Cars and people

Tom Condit tomcondit at
Mon Oct 30 14:54:18 MST 1995

I was glad to see Will Brown's post on "anti-car" demos in the
U.K.  We have regular "Critical Mass" bike rides here in the San
Francisco Bay Area, especially a monthly ride in the San
Francisco financial district which draws hundreds of bicyclists,
and which is normally held during Friday "rush hour".

I've been meaning for some time to put up a query on this list
about tories and automobiles.  When the Republicans took over in
California a few years ago, they immediately embarked on an orgy
of highway-building, while cutting other parts of the state
budget other than those related to putting people in jail.

When I went to the eastern U.S. this summer, I noticed that in
New York, New Jersey and Pennsylvania, all with new Republican
governors, the same thing was going on, and wondered if it was in
fact a worldwide trend. I meant to ask comrades from Italy, etc.,
if this was going on there as well.

The reason it has struck me is that the Democratic Party is in
this country the traditional party of the state budget.  Through
public works construction, it has drawn the support of real
estate and construction capitalists, and through their employees
captured the labor movement.  Suddenly, it's the Republicans who
are in love with construction!  Moreover, in the new "downsized"
federal budget of Gingrich and Dole, highway construction funds
are increased while every other part of the civil budget (other
than, of course, putting people in jail) has shrunk.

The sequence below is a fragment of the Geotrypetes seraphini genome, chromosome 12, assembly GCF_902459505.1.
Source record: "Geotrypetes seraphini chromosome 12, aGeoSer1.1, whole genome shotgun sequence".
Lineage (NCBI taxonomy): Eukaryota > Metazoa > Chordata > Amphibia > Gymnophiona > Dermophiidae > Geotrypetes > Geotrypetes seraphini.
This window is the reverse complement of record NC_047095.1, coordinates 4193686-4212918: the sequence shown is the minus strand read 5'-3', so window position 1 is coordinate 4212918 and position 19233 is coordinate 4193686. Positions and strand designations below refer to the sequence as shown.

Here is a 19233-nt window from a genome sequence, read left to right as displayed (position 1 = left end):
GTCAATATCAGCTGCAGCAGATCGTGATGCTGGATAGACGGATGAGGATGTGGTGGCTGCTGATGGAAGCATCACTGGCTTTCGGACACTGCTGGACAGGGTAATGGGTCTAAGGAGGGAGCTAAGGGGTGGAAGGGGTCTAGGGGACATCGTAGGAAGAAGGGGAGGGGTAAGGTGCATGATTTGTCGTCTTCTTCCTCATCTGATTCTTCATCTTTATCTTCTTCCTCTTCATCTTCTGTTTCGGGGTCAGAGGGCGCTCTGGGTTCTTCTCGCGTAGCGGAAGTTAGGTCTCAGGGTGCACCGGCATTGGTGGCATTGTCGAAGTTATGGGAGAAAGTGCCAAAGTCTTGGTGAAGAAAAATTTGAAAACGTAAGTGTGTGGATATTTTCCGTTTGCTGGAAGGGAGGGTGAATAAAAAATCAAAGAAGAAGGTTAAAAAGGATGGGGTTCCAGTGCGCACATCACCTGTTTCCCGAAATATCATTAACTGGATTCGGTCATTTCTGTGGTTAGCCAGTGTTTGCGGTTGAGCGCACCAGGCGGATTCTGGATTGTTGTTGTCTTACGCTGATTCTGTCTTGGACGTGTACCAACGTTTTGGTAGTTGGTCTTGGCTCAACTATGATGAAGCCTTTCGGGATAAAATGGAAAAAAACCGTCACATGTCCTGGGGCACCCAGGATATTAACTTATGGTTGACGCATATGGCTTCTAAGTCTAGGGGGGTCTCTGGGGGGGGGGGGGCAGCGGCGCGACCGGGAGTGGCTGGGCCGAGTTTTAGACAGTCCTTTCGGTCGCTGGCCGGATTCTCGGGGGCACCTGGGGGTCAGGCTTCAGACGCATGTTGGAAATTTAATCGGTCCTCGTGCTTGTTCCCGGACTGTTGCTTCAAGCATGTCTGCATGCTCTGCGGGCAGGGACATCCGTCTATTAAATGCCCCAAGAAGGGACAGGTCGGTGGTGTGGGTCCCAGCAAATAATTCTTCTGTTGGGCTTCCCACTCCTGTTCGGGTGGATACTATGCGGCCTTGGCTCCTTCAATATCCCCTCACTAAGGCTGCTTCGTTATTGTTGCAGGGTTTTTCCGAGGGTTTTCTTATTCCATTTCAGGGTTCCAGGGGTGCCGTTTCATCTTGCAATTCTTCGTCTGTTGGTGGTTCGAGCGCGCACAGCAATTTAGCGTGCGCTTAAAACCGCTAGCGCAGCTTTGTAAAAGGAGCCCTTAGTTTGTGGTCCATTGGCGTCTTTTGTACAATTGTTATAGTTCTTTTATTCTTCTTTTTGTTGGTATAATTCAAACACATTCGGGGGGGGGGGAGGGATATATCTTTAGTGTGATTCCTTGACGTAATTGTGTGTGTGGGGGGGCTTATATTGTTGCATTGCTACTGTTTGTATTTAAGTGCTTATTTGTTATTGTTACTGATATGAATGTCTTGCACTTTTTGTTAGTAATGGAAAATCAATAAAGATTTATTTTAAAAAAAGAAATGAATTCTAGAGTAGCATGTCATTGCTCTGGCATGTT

I actually have a sort of explanation for this, based on the
exact science of marxism!  (The exact science of marxism, as we
all know, allows us to interpret all phenomena, even those we
know nothing about.  Its precision, especially in the hands of
the right political committee, is such that all marxist groups in
the world quickly come to identical conclusions on all

The automobile is in many ways the very embodiment of tory
values. It is the individual rather than the collective way of
transporting you.  It is flexible, allowing rapid changes of
direction (too rapid on icy roads, of course) and destination.
You can leave for work five minutes late without worrying about
the train schedule.  You can talk on the phone while driving. 
You can relate to all other drivers, not as other humans in a
common situation, but as competitors.  If you have enough money,
you can use it as a status symbol. Best of all, it allows the
existence of a dispersed and atomized work force.

Of course, this individual free-market solution doesn't work
without public subsidy.  Ye olde limousine doesn't get Mr. Banker
to work without a nice tax-paid highway. Like policemen to
protect his property and soldiers to protect his take, Herr
Finanzier can't get by without the highway department to deliver
him to work.

The liberals, of course, don't share this attitude.  They want a
nice public transportation system which will get other people off
the road so they won't be caught in traffic jams. But they want a
fiscally responsible transport system, financed at the tollbox.

I'm tired and rambling, but you get my drift.


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